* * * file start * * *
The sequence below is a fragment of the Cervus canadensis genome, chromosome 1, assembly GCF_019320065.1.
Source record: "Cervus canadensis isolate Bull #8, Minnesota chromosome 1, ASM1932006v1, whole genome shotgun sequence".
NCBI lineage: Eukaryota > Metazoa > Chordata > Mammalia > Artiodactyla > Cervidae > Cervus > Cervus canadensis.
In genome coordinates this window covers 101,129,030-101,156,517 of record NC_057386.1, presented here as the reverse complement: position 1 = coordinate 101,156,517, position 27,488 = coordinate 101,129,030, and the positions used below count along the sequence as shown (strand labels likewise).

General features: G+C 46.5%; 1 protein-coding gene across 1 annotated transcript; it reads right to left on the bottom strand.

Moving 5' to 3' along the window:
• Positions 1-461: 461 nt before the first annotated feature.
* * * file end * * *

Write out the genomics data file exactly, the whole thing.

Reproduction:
The sequence below is a fragment of the Cervus canadensis genome, chromosome 1, assembly GCF_019320065.1.
Source record: "Cervus canadensis isolate Bull #8, Minnesota chromosome 1, ASM1932006v1, whole genome shotgun sequence".
NCBI lineage: Eukaryota > Metazoa > Chordata > Mammalia > Artiodactyla > Cervidae > Cervus > Cervus canadensis.
In genome coordinates this window covers 101,129,030-101,156,517 of record NC_057386.1, presented here as the reverse complement: position 1 = coordinate 101,156,517, position 27,488 = coordinate 101,129,030, and the positions used below count along the sequence as shown (strand labels likewise).

General features: G+C 46.5%; 1 protein-coding gene across 1 annotated transcript; it reads right to left on the bottom strand.

Moving 5' to 3' along the window:
• Positions 1-461: 461 nt before the first annotated feature.